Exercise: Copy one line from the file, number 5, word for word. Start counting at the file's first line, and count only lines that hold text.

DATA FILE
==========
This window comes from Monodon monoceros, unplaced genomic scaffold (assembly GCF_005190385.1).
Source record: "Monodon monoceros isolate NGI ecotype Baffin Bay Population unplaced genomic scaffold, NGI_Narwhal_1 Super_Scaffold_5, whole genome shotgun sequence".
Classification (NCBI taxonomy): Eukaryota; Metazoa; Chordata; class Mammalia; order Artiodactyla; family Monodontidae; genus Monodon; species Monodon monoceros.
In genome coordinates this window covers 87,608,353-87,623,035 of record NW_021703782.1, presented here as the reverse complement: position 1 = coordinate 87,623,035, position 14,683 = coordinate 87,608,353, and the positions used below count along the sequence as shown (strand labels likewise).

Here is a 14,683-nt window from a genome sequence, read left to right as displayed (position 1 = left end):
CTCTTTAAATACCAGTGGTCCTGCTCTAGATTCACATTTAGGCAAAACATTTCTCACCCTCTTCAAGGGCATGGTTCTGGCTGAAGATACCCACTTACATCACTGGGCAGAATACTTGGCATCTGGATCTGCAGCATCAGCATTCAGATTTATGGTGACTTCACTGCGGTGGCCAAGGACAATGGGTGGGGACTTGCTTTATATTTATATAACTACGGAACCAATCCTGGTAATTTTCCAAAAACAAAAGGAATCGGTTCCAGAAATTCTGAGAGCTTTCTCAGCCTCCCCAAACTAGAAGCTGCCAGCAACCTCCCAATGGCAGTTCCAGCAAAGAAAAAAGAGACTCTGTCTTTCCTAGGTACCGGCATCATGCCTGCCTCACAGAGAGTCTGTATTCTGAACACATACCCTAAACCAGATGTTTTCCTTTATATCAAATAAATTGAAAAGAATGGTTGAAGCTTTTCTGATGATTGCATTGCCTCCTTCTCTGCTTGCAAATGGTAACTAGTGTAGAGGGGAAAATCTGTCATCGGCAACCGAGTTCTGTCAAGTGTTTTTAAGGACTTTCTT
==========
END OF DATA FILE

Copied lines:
Here is a 14,683-nt window from a genome sequence, read left to right as displayed (position 1 = left end):